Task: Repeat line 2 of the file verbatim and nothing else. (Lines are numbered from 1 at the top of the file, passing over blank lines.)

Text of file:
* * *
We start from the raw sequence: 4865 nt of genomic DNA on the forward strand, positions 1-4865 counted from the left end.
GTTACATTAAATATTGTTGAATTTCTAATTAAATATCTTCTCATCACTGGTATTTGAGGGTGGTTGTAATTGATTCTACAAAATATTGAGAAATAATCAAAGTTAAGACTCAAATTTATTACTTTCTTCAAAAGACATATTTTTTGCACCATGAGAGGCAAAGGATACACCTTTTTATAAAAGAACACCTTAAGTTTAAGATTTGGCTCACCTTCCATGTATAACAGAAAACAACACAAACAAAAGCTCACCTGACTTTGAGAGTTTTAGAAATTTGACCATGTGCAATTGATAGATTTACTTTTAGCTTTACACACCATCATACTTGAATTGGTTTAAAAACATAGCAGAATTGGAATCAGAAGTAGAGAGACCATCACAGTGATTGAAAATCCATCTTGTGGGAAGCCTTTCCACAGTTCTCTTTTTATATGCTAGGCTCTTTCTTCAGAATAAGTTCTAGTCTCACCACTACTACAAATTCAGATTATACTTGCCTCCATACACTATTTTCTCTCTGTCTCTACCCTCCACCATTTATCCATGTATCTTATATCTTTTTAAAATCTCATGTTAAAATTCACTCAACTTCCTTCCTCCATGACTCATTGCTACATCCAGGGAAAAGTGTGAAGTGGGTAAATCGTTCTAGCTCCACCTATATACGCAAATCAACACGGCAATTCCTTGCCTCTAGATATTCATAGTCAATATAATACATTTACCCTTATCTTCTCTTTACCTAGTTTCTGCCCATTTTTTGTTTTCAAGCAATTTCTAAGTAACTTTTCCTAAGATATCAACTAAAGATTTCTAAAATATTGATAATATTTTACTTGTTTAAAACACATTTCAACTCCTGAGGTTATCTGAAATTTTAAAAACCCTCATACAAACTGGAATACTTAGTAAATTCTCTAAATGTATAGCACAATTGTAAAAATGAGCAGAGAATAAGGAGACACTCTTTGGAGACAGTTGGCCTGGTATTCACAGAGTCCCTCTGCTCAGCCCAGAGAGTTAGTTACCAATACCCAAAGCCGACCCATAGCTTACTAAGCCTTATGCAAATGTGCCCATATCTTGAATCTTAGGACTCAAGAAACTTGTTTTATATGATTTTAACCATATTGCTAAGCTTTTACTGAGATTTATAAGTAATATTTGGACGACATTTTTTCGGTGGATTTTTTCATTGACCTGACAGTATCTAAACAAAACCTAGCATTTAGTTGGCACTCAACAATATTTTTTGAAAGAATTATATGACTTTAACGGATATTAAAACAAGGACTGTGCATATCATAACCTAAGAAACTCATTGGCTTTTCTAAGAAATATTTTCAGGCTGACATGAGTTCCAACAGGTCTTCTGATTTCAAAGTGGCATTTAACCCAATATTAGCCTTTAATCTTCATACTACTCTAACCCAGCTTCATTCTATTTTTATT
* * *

GTTACATTAAATATTGTTGAATTTCTAATTAAATATCTTCTCATCACTGGTATTTGAGGGTGGTTGTAATTGATTCTACAAAATATTGAGAAATAATCAAAGTTAAGACTCAAATTTATTACTTTCTTCAAAAGACATATTTTTTGCACCATGAGAGGCAAAGGATACACCTTTTTATAAAAGAACACCTTAAGTTTAAGATTTGGCTCACCTTCCATGTATAACAGAAAACAACACAAACAAAAGCTCACCTGACTTTGAGAGTTTTAGAAATTTGACCATGTGCAATTGATAGATTTACTTTTAGCTTTACACACCATCATACTTGAATTGGTTTAAAAACATAGCAGAATTGGAATCAGAAGTAGAGAGACCATCACAGTGATTGAAAATCCATCTTGTGGGAAGCCTTTCCACAGTTCTCTTTTTATATGCTAGGCTCTTTCTTCAGAATAAGTTCTAGTCTCACCACTACTACAAATTCAGATTATACTTGCCTCCATACACTATTTTCTCTCTGTCTCTACCCTCCACCATTTATCCATGTATCTTATATCTTTTTAAAATCTCATGTTAAAATTCACTCAACTTCCTTCCTCCATGACTCATTGCTACATCCAGGGAAAAGTGTGAAGTGGGTAAATCGTTCTAGCTCCACCTATATACGCAAATCAACACGGCAATTCCTTGCCTCTAGATATTCATAGTCAATATAATACATTTACCCTTATCTTCTCTTTACCTAGTTTCTGCCCATTTTTTGTTTTCAAGCAATTTCTAAGTAACTTTTCCTAAGATATCAACTAAAGATTTCTAAAATATTGATAATATTTTACTTGTTTAAAACACATTTCAACTCCTGAGGTTATCTGAAATTTTAAAAACCCTCATACAAACTGGAATACTTAGTAAATTCTCTAAATGTATAGCACAATTGTAAAAATGAGCAGAGAATAAGGAGACACTCTTTGGAGACAGTTGGCCTGGTATTCACAGAGTCCCTCTGCTCAGCCCAGAGAGTTAGTTACCAATACCCAAAGCCGACCCATAGCTTACTAAGCCTTATGCAAATGTGCCCATATCTTGAATCTTAGGACTCAAGAAACTTGTTTTATATGATTTTAACCATATTGCTAAGCTTTTACTGAGATTTATAAGTAATATTTGGACGACATTTTTTCGGTGGATTTTTTCATTGACCTGACAGTATCTAAACAAAACCTAGCATTTAGTTGGCACTCAACAATATTTTTTGAAAGAATTATATGACTTTAACGGATATTAAAACAAGGACTGTGCATATCATAACCTAAGAAACTCATTGGCTTTTCTAAGAAATATTTTCAGGCTGACATGAGTTCCAACAGGTCTTCTGATTTCAAAGTGGCATTTAACCCAATATTAGCCTTTAATCTTCATACTACTCTAACCCAGCTTCATTCTATTTTTATT